|here is what fog does||Dog|
Feb 5, 2002 3:23 PM
|This is why not to ride in the fog:
P.M. Update: At least two die in 40-car pileup in Fresno County fog
By Cyndee Fontana
The Fresno Bee
SELMA -- Two people were killed and at least 22 injured early this morning in a chain-reaction pile-up on fog-shrouded Highway 99 near Selma.
California Highway Patrol officials say 60 vehicles, including six big rigs, were involved in the most serious accident a mile south of the Second Street exit on northbound 99. The two fatalities occurred there; the identities of the dead have not yet been released.
At least two people were killed and dozens injured Tuesday morning when about 90 cars crashed in two separate accidents on fog-shrouded Highway 99 south of Fresno near Selma Tuesday morning.
A second 30-car pile-up occurred between the Mt. View and Bethel exits on northbound 99, behind the first crash scene. Minor injuries were reported there. CHP officials blamed the accidents on unsafe speed in foggy conditions.
Witnesses said visibility was at about 300 to 400 feet, but then dropped suddenly to 50-100 feet. CHP officers said the first accident started around 7:15 a.m. when a white pick-up was rear-ended.
Other collisions followed as drivers crashed domino-style into each other. Many vehicles along the roughly four-mile stretch of 99 looked like twisted metal pancakes, and rescuers had to cut some victims out of their cars.
Dave Johnston, 38, of Visalia, was on his way to work in Fresno when visibility "dropped down to next to nothing." He saw the back end of a Ryder truck and slammed on the brakes, then was struck by two pick-ups. Johnston, who was not injured, said: "For another 30 seconds I could hear collisions continue." His Porsche, which he bought three months ago, was virtually invisible in the wreckage of the main crash.
It was unclear how the two chain-reaction crashes began in the northbound lanes, said California Highway Patrol Officer Axel Reyes.
CHP officials expected that the northbound lanes would remain closed at least until 2:30 p.m. Traffic was being detoured around the wreckage. Roughly 100 medical and rescue personnel was at the scene. Roughly 30 people were taken to area hospitals from several accidents, but most came from the 99 accidents.
|Nah...that's what stupid drivers do.||Retro|
Feb 5, 2002 3:36 PM
|I used to live in the valley, and if there's one thing you can count on in the tule fog, it's that when you're feeling your way along at 15mph, going absolutely as fast as you dare, some jackass will boom past you at 70.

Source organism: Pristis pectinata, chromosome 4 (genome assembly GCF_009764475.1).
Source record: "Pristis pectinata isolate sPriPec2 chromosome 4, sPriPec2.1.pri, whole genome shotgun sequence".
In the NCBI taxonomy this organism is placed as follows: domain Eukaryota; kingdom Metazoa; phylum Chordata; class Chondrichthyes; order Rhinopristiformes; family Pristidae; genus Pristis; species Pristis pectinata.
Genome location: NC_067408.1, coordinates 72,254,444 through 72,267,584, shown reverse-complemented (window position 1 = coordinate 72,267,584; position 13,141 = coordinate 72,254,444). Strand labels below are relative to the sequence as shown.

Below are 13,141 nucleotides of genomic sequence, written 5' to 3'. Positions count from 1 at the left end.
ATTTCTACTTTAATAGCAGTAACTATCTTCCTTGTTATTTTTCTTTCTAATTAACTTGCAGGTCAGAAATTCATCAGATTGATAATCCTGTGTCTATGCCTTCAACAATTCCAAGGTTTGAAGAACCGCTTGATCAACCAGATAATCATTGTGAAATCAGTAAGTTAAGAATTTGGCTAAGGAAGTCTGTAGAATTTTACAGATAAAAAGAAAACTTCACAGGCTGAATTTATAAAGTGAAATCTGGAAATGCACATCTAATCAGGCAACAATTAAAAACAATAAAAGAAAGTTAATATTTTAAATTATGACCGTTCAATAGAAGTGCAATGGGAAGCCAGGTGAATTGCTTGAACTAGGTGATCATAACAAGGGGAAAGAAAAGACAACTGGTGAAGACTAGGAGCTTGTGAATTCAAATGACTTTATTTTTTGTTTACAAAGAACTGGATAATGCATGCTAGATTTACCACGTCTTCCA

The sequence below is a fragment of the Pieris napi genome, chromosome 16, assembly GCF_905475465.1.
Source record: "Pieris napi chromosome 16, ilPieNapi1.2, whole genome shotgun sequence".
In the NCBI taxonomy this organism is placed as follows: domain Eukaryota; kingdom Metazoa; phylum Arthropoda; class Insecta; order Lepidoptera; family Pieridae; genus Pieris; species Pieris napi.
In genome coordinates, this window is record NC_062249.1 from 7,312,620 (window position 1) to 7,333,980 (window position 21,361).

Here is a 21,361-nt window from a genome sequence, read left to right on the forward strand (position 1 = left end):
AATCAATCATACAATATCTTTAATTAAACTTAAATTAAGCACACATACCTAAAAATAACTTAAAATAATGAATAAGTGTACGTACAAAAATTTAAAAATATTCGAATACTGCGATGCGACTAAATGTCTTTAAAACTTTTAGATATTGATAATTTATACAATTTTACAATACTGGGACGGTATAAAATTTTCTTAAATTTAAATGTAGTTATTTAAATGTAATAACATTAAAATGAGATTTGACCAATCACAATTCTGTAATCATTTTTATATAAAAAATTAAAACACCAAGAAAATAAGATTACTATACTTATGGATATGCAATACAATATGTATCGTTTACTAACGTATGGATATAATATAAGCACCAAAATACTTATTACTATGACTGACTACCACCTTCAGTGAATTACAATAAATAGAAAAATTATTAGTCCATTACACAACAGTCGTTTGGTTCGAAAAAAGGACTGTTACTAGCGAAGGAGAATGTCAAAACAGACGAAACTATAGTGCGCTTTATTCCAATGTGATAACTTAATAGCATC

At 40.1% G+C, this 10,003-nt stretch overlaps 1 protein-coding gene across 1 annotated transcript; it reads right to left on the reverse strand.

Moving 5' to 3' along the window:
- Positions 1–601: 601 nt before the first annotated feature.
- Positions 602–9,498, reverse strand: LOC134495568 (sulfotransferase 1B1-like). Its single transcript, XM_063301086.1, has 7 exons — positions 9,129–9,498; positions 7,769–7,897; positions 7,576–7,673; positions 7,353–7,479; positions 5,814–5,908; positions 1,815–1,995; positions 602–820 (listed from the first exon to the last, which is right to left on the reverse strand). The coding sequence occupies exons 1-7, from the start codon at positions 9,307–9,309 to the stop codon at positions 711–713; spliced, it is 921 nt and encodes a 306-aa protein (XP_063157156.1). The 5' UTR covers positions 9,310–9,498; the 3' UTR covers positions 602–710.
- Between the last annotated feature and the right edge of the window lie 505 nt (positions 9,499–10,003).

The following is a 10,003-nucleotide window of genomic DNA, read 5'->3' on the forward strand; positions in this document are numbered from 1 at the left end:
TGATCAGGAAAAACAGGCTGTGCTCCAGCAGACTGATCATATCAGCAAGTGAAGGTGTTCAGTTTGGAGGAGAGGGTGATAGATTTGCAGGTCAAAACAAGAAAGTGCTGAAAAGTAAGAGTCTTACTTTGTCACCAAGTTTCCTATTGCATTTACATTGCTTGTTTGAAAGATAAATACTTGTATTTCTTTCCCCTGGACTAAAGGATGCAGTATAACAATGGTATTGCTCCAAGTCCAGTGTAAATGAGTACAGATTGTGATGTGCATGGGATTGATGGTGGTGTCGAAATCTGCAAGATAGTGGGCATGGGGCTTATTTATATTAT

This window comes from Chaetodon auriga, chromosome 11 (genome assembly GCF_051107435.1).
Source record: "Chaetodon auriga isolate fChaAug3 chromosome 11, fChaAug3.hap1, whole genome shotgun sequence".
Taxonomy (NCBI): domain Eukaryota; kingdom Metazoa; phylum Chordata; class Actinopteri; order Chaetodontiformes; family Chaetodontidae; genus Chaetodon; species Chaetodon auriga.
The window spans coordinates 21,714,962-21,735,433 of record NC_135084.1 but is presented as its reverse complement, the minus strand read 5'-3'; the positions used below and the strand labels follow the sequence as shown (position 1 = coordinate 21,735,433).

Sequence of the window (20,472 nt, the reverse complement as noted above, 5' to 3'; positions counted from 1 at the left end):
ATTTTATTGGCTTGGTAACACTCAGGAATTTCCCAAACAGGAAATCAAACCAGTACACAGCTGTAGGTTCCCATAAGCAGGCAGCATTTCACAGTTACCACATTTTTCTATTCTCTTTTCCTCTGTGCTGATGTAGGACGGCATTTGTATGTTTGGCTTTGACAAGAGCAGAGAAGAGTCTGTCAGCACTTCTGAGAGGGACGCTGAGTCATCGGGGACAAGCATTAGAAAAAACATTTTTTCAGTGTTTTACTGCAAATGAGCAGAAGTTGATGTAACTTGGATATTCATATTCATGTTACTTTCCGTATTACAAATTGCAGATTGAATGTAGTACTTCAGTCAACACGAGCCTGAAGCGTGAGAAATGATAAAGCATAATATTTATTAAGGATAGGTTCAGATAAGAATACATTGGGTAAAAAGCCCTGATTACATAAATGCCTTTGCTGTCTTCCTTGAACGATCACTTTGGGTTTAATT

If I had it here, I'd post a picture I took last year in Lodi--I-5 is absolutely socked in, visibility about 30 feet. I got off and went over an overpass,and at the top there was bright sun. You could see for miles over the fog, like looking out over snow.
Feb 5, 2002 3:50 PM
|Well, yes, the stupid drivers cause the accidents, and likely take a lot of others with them. I tell my wife that if she hits that dense fog, to pull off the road as far as possible and wait. There is no safe place to be on the highway, fast, slow, or stopped.
I know what you mean about the thinness of the fog sometimes. When I ride into the foothills, it suddenly gets sunny and warmer compared to the valley.
Feb 5, 2002 6:33 PM
|Do you think I enjoy retirement?|
|re: here is what fog does||Me Dot Org|
Feb 5, 2002 9:14 PM
|Funny, I saw this story on the news this morning, and I thought of you, Dog.
Many years ago I was driving from Redding to Los Angeles down I-5 during one of those horrible Central Valley fogs. There was an accident outside of Sacramento that was similar: jacknifed big rigs littered the road, and you actually had to drive off the road shoulder to get around it.
It was so foggy that I got lost getting back on the freeway after pulling off for coffee.
My parents live in Sacramento and my sister lives in Modesto, and one thing I STILL don't like is driving there in one of those fogs.
Do you ride your bike in that soup Doug? Seems like it would be pretty dangerous...
Feb 6, 2002 6:24 AM
|I rarely ride in the mornings, anyway, and that's when it tends to be worse. Also, many times the fog is very localized, usually in the lowest areas. Even a few feet of elevation change puts you above it. There is a lower river area near where this accident occured, and my house, and the direction I usually ride, is 50-100 feet higher than that. In fact, it was totally sunny where I live and work when this accident happened.
As Dino suggested, not a good day to be a CHP.
|Ahhhhh SR 99..||jrm|
Feb 6, 2002 4:15 PM
|Dude, Foggy or not that road bite's. I dont drive it anymore...take the 5|
Feb 7, 2002 4:49 PM